Ms. O’Sullivan then warned against watering down the purity of the conservative agenda to placate minorities or, as she put it, rather succinctly, “the bastardization of the product.”
But leave it to Jonah Goldberg, son of Lucianne, whose intellect illumines the coming nights of liberal darkness, ask the right question.
“So therefore we should give up and burn our passports and stay on this boat forever?” said [Jonah] Goldberg with real exasperation.
The crowd erupted in cheers.
Yes yes burn your passports and stay on the boat forever.
A master at playing characters whose self-control hangs on a thread, Isabelle Huppert is well cast in writer-director Hong Sang-Soo’s In Another Country playing three of those characters. The film’s premise: a young screenwriter puzzles through these variations, all of which involve Huppert, a solicitous neighbor (Jung Yumi), a filmmaker (Moon Sungkeun), a horny neighbor (Kwon Hyehyo) and his shrewish pregnant wife (Moon Sori). Her puzzle is Hong’s pleasure — and ours. Just as we’re growing accustomed to Huppert as a director scouting locations in an eerily uninhabited Korean beach town, Hong transforms her into the filmmaker’s lover; then, in the most improbable and hence most delightful twist, she becomes a new divorcee seeking spiritual emoluments from monks and carnal delight from a gregarious lifeguard (Yu Junsang).
Using Junsang’s performance as the enthusiastic, rather dim young man as counterpoint to the loutishness exhibited by the other men in Huppert’s circle, Hong suggests the masculine patterns of behavior to which Korean women remain exposed. A banal question in halting English about where to find a lighthouse is interpreted as a come-on. Huppert’s anomic trampling through the customs of a foreign country is its own venal sin. In this triptych Hoo’s style is to restage locations — a beach, in front of the apartment, the lifeguard’s tent, a picnic table and barbeque — with subtle and often non-existent camera changes, although his characteristic long shots root the production in the mildest of irony (the bluehaired septuagenarians in the audience however were not amused). Formalist rigor mitigates the didacticism, and In Another Country eases into its conclusion in eighty-nine minutes.
From Rene Rodriguez’s interview with Quentin Tarantino: Q: The movie is akin to Inglourious Basterds in that it’s a kind of historical fantasy, only rooted in more reality. The graphic depiction of slavery is astonishing, like the scene in which Calvin Candie forces two men to fight to the death for his amusement.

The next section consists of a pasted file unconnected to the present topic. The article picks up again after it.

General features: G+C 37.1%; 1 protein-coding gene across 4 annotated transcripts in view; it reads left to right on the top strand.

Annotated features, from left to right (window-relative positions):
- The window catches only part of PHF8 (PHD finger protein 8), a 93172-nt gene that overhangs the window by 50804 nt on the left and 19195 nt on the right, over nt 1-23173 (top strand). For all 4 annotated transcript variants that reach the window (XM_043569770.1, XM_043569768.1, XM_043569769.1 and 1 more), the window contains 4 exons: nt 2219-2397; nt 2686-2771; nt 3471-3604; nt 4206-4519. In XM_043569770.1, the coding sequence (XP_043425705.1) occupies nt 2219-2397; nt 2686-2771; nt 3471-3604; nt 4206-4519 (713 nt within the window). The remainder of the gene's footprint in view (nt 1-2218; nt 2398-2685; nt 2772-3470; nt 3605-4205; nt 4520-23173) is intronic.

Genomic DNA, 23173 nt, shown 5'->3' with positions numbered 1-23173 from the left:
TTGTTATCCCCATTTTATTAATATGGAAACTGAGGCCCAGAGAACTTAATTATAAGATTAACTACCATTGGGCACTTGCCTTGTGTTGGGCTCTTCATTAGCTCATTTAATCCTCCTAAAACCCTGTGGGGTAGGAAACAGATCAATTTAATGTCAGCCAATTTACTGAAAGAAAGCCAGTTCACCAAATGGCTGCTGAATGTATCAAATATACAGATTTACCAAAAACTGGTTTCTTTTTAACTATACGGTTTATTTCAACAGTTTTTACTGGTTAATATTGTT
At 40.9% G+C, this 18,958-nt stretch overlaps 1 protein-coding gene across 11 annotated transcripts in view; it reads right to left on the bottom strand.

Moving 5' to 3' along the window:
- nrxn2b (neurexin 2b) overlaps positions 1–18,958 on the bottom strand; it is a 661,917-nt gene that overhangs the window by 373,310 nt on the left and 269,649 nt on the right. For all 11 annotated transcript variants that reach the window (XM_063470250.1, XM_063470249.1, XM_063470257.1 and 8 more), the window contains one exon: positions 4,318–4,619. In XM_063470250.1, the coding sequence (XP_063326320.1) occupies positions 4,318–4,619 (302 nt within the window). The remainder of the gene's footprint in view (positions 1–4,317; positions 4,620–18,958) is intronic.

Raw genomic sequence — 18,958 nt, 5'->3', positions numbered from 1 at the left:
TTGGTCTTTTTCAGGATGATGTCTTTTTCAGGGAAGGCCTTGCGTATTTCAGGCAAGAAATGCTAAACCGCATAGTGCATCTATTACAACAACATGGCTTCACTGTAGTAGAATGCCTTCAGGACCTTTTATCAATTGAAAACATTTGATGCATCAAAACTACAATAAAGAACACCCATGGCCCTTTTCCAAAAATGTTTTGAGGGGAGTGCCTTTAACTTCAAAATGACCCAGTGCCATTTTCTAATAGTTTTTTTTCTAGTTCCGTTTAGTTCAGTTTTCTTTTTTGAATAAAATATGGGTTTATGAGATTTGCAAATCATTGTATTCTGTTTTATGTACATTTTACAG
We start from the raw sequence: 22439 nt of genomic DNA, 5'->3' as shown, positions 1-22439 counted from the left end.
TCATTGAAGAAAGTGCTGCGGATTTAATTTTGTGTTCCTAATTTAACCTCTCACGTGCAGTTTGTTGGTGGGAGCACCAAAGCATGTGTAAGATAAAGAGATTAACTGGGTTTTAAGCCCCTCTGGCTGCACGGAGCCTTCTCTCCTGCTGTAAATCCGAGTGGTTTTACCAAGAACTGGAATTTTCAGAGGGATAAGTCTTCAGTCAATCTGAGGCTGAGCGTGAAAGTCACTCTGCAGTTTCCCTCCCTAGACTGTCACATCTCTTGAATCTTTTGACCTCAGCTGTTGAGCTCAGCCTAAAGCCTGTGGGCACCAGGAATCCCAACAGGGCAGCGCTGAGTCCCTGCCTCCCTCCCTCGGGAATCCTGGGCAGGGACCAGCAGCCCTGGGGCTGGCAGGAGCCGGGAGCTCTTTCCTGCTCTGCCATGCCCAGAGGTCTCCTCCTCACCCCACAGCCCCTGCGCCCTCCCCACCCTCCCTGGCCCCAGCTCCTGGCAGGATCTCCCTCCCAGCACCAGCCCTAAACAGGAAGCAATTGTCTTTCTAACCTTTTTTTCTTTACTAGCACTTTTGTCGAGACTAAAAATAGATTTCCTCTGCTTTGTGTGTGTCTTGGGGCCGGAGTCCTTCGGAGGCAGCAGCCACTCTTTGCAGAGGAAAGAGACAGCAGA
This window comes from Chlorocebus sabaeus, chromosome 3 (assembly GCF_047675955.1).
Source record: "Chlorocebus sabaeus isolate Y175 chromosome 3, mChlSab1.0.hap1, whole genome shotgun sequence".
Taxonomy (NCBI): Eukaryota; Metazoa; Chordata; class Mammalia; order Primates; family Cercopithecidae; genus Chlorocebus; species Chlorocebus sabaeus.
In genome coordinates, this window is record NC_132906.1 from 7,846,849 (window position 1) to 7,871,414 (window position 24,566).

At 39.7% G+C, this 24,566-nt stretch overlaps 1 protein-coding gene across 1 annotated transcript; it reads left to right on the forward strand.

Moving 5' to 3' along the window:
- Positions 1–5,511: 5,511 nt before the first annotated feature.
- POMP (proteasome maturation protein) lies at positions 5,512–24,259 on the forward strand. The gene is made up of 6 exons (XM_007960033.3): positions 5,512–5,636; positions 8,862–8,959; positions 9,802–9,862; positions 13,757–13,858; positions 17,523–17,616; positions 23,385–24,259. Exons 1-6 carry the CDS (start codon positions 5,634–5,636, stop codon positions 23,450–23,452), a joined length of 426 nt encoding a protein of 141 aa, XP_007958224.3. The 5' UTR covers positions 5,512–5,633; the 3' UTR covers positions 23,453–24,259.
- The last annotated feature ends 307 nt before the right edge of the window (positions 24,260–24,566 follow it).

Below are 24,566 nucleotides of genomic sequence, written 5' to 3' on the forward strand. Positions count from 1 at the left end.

A: I was always aware those things existed. Mandingo fighting, which is what we call it, was part of the underbelly of slavery. It would be a perfect vice for Candie to indulge in, watching two men are fighting to death like dogs. Part of the idea behind Candie was he owns one of the biggest cotton plantations in the South, but he’s a fourth-generation Candie. He doesn’t care about the agriculture and the cotton anymore. The plantation runs itself by this point. So he’s this petulant boy emperor, this southern-fried Caligula. He finds hobbies and vices and pleasures to indulge in to keep him entertained.
Q: There’s a scene in the film involving an early version of the Ku Klux Klan that may be the funniest thing you’ve ever written. The Klansmen have trouble seeing through their hoods. It’s like this sudden comedic detour in the middle of this dead-serious story. What made you think of it?
A: I wrote an indictment piece on the making of The Birth of a Nation a long time ago that maybe I’ll put in a book or something . I was trying to put myself in the place of D. W. Griffith and what it was like to be on the set of that movie every day. [Director] John Ford is one of the Klansmen on the horses, riding to black subjugation. So I started speculating that you can’t say John Ford didn’t know what he was doing. Everyone at that time had seen or heard a production of the Klan. The movie was based on one of the most popular plays of the day. So that meant Ford was down with it, no matter what he said. Not only was he down with it, he put on a Klan uniform and had to ride 24 miles an hour on a horse! I started thinking about the hood moving around on his face and how he could see. So when it came time to write that scene, I touched on that a little bit. I had to make a reference to it. Later I was reading the scene to a friend of mine, and when I got to that part, my friend bust out laughing so much, I realized I had really something there, and I needed to expand it.
1. Miguel – Kaleidoscope Dream